In there amidst the dismay and shock at what Jimmy Savile appears to have got away with for so long are to be found the usual calmingly apologetic tropes. Here's Mark Damazer:
Nobody at the top now was in any position of authority when [Savile] was chomping his cigars and Fixing It for the nation, but the public will give the BBC (and maybe the NHS) low marks for not having found a way to confront him at the time.
Why 'but'? Are we supposed to think that because different personnel now occupy positions of authority, the corporate responsibility is somehow lessened should it turn out to be true that Savile, and possibly others, sexually abused children on BBC premises? That's a variant of the claim that there can be no meaningful apology in cases where those giving the apology are not themselves personally at fault. There can be; organizations are also answerable for what they do, for what they allow or what they turn a blind eye to. If you read the rest of Damazer's column, you will see that everyone now concerned at the Beeb is basically a jolly good person - as if the primary issue were how the BBC has been dealing with the Savile case just lately, rather than how it failed to deal with it when it should have.
Then there's this from a Guardian leader:
The failure of health services and the broadcasters to protect the people in their charge was lamentable. But these failures should not be used as an excuse to bash the BBC or the NHS. Plenty of others lauded Savile in his lifetime before loathing him as soon as the alleged truth came out.
The key words in this case are 'excuse' and 'bash'. What if we say, instead, 'reason' and 'criticize'? If bashing the BBC just means dishing out general hostility, then indeed no one should be bashing it. On the other hand, if the BBC did fail to protect children in its charge from the sexual attentions of celebrity broadcasters, that is a public disgrace, for which the Corporation is responsible and should have to answer in one way or another. Nor is the argument that 'plenty of others' were complicitly looking on or looking away the least bit impressive. Those who did so deserve no admiration, to be sure. But plenty of others, too, were not complicit and not part of any culture according to which it is OK to sexually molest children. This 'different-culture-back-then' theme is hogwash. Not that there wasn't a different culture in many respects and so far as male attitudes to women were concerned, and the unpleasant forms of conduct that went with that. Yet with large numbers of people, it was not the case, even back then in the dark old days, that they - we - would have complacently shrugged off information that Savile or others like him might be abusing young people, whether at the BBC or in hospitals and other institutions that were supposedly in loco parentis. Hell, as long ago as 1965 there were people who would have condemned the sexual exploitation of children.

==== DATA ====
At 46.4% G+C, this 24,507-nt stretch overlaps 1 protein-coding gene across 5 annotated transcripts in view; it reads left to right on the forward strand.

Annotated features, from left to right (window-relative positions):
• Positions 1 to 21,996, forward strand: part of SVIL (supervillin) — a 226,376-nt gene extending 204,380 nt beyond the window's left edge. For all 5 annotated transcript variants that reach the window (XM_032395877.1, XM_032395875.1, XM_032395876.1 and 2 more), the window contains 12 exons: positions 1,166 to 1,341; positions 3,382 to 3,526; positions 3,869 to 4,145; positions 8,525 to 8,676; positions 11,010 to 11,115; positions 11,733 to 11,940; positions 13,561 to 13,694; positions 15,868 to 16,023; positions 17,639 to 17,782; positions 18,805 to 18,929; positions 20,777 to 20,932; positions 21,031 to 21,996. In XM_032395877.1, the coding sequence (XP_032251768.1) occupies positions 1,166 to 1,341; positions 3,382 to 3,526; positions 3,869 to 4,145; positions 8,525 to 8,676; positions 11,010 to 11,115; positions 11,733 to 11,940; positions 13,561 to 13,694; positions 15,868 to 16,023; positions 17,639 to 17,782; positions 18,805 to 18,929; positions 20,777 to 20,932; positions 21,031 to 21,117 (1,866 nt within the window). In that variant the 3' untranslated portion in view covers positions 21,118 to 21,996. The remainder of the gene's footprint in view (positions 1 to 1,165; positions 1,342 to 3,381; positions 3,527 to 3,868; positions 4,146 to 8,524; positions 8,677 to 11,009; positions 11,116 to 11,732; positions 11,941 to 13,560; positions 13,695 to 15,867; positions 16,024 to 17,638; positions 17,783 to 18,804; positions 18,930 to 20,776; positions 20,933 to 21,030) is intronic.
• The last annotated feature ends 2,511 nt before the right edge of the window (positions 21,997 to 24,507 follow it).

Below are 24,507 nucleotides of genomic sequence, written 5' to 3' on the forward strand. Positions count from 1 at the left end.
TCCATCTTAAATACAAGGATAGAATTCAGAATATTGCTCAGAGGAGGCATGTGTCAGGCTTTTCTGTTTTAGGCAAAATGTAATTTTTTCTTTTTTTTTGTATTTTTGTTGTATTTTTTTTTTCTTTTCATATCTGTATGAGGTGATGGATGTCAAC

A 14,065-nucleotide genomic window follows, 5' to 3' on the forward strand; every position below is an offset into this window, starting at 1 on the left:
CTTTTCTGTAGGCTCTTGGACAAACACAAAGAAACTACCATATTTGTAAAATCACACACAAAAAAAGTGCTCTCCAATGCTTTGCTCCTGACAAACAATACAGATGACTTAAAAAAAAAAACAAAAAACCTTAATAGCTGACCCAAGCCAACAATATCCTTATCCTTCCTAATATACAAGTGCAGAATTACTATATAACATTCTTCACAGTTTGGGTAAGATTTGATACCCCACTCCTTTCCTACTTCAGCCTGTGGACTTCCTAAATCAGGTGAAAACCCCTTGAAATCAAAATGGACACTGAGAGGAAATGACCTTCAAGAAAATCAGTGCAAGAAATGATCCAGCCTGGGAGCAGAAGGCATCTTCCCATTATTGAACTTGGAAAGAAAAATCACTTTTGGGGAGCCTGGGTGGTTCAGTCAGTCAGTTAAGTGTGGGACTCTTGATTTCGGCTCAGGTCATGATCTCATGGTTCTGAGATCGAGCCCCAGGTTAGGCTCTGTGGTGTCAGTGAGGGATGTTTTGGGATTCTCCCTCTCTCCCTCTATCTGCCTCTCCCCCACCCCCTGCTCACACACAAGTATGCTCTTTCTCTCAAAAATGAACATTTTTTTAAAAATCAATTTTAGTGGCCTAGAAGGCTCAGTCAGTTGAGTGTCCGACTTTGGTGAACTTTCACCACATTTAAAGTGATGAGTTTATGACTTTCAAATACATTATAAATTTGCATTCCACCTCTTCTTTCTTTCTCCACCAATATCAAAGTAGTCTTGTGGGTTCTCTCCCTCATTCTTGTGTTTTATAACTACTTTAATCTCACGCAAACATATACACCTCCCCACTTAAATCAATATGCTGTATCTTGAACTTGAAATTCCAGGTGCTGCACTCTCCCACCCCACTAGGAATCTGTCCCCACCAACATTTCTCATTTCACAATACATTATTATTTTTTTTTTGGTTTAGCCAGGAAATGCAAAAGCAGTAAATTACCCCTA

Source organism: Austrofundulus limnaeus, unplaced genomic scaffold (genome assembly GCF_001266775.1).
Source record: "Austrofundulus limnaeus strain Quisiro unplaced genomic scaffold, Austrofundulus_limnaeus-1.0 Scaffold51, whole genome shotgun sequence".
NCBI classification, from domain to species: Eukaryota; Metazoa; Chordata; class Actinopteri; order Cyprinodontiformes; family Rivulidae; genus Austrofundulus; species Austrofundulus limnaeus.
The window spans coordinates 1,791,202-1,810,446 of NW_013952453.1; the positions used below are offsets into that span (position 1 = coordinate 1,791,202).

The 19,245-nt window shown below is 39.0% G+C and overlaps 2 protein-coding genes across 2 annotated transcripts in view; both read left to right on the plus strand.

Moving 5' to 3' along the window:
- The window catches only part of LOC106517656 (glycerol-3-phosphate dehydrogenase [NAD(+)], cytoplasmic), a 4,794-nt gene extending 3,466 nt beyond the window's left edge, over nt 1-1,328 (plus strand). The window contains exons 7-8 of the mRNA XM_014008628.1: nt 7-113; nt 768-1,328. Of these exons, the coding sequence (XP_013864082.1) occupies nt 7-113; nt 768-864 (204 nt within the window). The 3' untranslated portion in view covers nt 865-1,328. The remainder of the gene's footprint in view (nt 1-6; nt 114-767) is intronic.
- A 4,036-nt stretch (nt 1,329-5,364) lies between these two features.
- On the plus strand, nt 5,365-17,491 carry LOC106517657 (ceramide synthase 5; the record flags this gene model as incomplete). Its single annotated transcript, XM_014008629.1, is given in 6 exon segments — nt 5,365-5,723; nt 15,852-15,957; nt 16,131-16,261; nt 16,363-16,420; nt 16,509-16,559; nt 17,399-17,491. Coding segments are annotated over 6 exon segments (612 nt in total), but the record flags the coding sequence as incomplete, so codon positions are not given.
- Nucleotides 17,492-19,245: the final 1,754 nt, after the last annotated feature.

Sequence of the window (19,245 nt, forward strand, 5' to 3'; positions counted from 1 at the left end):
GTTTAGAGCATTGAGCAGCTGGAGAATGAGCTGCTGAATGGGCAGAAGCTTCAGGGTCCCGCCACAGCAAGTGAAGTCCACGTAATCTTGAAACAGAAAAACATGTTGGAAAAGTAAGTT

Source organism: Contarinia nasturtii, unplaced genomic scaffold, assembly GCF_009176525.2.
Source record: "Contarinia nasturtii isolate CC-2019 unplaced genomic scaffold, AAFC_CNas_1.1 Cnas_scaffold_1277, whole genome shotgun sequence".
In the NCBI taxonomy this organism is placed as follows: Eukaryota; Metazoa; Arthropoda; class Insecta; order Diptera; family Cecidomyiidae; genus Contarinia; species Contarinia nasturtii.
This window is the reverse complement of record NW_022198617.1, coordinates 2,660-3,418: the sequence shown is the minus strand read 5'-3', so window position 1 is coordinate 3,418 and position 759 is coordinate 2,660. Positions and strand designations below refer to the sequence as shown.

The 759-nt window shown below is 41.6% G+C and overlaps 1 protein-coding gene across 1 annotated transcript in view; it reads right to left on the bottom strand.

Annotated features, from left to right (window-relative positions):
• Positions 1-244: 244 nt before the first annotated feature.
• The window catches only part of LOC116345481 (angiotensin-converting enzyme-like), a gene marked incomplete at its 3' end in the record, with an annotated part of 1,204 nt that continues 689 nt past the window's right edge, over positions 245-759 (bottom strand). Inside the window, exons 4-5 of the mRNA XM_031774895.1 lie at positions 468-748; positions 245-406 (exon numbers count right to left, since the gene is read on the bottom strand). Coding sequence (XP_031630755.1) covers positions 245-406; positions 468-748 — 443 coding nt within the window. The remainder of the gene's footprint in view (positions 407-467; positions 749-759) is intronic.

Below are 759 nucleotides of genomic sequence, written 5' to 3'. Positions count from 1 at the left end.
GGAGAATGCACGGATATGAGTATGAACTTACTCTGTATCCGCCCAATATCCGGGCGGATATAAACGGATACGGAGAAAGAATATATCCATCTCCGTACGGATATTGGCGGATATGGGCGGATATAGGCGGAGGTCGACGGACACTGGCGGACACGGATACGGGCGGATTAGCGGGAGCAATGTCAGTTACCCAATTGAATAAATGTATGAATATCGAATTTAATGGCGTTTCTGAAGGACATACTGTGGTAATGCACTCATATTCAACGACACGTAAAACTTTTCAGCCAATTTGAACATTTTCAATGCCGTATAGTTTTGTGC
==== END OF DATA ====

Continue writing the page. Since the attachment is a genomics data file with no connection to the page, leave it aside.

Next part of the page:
We should avoid oversimplifying; but we should also not wantonly malign our own past. It is not generally the case that everyone is to blame for everything, and neither is it the case in this particular case. If this was the 'culture at the BBC' (see entry at 10.51 BST here), it certainly wasn't the whole culture of the country.